Thus begins the Free Breakfast, which I have capitalized for obvious reasons. Needless to say it is nearly impossible to enjoy breakfast, with questions coming at us nonstop. And how long were you in Ecuador? Carlita asks, pen poised. Two months, says Adrienne, buggerme - don't I say at the same time, '"two weeks!" Although she realizes we are lying, she presses on, with glowing promises of showing us the rooms.
I want to cut a long story short, but even then, it's still too long. We see the rooms, we stand on the balcony and are told it is a private beach. Adrienne, whose father saved the beaches at Long Beach, California, from developers who would have turned them into private beaches, immediately bridled at the description. Private beach? Well, no, actually the public COULD come and use the beach, Carlita backpedaling fast. And then came the one hour that we promised we would give, to listen to the sales pitch.
It lasted two hours, and for a while it looked as though we were not to get out of there without using the credit card to the tune of a $7,000 deposit. Every means of persuasion was used, and the offer got better every time we refused! The thing that impressed me was the way they could write all the numbers upside down, words too, so we could read them from where we sat, opposite.
It was time to look at the crocodiles. Give me half an hour, and I'll come back with a yes or a no, I said, dragging Adrienne away from a chatty Alfredo, and heading for the croc enclosure, one kilometer away. The twenty or so dirt-brown crocodiles lay not moving, looking like they were fiberglass replicas, partway in the stagnant water, partway dry, in the hot sun. Small turtles swam and white herons clung to the dull green overhanging branches, waiting for the crazy man who brings the fish guts, and who gets down right amongst the crocs to feed them. I had my answer. We would not buy the shares - giving us holidays without limit (are we not already on a permanent holiday?) - with money we did not have, because ---
Back at the hotel, the salesmen waited. For me it had been like being the prey of a huge animal, or perhaps like being a girl, being persuaded by a man to do something she didn't want to do - the whole ordeal - and it was about to end. I have been preparing for this ocean cruise for 3 years, I began. And dreaming of it for nearly fifty years. I cannot do two things and I am not going to give up this life that we have begun. I spoke passionately, and when the top guy tried again, saying just give me two seconds I said, No. They looked at us as though we did not exist, I shook an unwilling hand and we left, clutching our free T-shirts, re-entering the sunlight, immediately hopping on the old bus, back to Z-Town.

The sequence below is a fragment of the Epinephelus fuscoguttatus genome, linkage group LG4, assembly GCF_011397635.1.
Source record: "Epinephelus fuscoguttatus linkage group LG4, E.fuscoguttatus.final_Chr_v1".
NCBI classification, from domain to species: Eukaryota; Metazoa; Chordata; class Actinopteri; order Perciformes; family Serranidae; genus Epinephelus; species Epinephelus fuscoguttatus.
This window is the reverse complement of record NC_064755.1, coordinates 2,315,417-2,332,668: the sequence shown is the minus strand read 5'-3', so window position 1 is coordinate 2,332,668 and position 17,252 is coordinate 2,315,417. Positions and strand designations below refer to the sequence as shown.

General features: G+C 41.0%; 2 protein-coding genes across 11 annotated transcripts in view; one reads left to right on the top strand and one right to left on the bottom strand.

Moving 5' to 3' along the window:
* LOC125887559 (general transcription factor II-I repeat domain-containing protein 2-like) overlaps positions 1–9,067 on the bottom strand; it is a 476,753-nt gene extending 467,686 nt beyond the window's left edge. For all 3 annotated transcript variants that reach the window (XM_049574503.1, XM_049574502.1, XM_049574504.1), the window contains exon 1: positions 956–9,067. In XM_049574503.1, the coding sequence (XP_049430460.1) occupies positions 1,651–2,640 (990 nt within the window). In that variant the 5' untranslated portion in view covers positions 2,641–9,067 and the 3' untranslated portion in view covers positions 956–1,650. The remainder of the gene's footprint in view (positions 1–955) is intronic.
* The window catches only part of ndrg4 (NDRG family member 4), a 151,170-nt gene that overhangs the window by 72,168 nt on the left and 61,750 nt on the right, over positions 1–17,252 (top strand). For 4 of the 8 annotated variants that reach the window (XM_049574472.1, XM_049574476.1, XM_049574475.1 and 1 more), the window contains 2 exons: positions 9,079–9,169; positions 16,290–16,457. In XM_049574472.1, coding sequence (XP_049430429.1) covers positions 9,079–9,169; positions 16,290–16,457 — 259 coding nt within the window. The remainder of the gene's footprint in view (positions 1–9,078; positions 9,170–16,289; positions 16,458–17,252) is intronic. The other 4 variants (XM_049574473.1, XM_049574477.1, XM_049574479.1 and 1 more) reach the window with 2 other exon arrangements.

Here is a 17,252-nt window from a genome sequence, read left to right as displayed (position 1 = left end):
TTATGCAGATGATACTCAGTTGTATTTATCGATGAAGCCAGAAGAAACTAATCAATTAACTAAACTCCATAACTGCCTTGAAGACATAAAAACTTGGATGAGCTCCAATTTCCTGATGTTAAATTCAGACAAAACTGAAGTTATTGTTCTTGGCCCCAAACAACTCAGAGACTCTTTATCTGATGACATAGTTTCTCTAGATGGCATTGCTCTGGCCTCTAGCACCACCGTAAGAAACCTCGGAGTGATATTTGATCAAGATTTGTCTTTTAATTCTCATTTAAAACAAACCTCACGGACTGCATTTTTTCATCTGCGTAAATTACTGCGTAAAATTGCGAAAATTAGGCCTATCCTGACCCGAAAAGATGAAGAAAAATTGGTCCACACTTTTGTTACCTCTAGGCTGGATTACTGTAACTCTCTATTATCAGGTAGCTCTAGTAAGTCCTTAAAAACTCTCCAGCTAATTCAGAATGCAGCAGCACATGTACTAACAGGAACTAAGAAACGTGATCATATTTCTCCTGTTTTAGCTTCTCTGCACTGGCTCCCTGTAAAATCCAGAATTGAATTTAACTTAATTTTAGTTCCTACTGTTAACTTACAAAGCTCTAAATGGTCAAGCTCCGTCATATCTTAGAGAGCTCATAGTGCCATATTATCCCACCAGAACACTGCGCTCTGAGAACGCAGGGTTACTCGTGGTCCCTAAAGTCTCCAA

Guess who got on next stop? Alfredo! - and we chatted all the way back, he promising, yes he would love to come to the boat tomorrow, at 4:30, for a drink, and could his friend Louis come too? (Louis laughing like a child). And next day that's what happened, and they brought crocodile key rings, oatmeal cookies and red wine, chilled. As the sunset goldened, Alfredo told us the story of the president's friend, who kept lions and tigers and prisoners in dungeons, right here in Zihuatanejo.
Hello. Maybe you are interested in a brief overview of the passage, from a cruising sailor's point of view. I'll tell you what conditions we found on the direct route, which we drew on the chart as a straight line, at 295 deg True, from Cabo Passado (our departure point - just north of Bahia de Caraquez) to a point about 400 miles South of Acapulco (our original destination) and keeping at least 500 miles offshore, especially in the region of the dangerous Tehuantepec.